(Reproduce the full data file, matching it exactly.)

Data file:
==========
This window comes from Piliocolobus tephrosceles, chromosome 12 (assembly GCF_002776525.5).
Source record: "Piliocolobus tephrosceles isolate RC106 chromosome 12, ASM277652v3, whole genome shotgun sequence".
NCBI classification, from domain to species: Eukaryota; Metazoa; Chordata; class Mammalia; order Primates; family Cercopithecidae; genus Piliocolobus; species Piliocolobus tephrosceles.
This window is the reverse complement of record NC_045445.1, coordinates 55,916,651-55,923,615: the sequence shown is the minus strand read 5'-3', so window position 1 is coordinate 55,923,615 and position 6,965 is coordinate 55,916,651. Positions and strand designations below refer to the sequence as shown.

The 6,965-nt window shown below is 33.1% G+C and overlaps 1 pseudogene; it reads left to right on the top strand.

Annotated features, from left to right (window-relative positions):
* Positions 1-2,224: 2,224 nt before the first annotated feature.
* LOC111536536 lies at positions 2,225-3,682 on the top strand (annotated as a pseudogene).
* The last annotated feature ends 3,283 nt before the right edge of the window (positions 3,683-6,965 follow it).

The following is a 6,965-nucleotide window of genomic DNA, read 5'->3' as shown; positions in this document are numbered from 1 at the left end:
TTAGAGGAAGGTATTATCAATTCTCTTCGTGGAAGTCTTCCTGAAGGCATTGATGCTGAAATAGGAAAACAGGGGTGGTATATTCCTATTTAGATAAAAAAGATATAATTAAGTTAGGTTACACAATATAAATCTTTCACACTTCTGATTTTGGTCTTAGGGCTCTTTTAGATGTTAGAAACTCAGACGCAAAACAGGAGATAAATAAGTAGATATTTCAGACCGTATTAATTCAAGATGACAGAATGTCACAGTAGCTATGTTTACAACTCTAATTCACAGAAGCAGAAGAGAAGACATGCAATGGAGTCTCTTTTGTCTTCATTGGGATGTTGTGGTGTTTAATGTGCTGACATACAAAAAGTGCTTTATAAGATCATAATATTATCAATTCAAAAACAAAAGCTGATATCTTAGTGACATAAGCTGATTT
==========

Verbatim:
This window comes from Piliocolobus tephrosceles, chromosome 12 (assembly GCF_002776525.5).
Source record: "Piliocolobus tephrosceles isolate RC106 chromosome 12, ASM277652v3, whole genome shotgun sequence".
NCBI classification, from domain to species: Eukaryota; Metazoa; Chordata; class Mammalia; order Primates; family Cercopithecidae; genus Piliocolobus; species Piliocolobus tephrosceles.
This window is the reverse complement of record NC_045445.1, coordinates 55,916,651-55,923,615: the sequence shown is the minus strand read 5'-3', so window position 1 is coordinate 55,923,615 and position 6,965 is coordinate 55,916,651. Positions and strand designations below refer to the sequence as shown.

The 6,965-nt window shown below is 33.1% G+C and overlaps 1 pseudogene; it reads left to right on the top strand.

Annotated features, from left to right (window-relative positions):
* Positions 1-2,224: 2,224 nt before the first annotated feature.
* LOC111536536 lies at positions 2,225-3,682 on the top strand (annotated as a pseudogene).
* The last annotated feature ends 3,283 nt before the right edge of the window (positions 3,683-6,965 follow it).

The following is a 6,965-nucleotide window of genomic DNA, read 5'->3' as shown; positions in this document are numbered from 1 at the left end:
TTAGAGGAAGGTATTATCAATTCTCTTCGTGGAAGTCTTCCTGAAGGCATTGATGCTGAAATAGGAAAACAGGGGTGGTATATTCCTATTTAGATAAAAAAGATATAATTAAGTTAGGTTACACAATATAAATCTTTCACACTTCTGATTTTGGTCTTAGGGCTCTTTTAGATGTTAGAAACTCAGACGCAAAACAGGAGATAAATAAGTAGATATTTCAGACCGTATTAATTCAAGATGACAGAATGTCACAGTAGCTATGTTTACAACTCTAATTCACAGAAGCAGAAGAGAAGACATGCAATGGAGTCTCTTTTGTCTTCATTGGGATGTTGTGGTGTTTAATGTGCTGACATACAAAAAGTGCTTTATAAGATCATAATATTATCAATTCAAAAACAAAAGCTGATATCTTAGTGACATAAGCTGATTT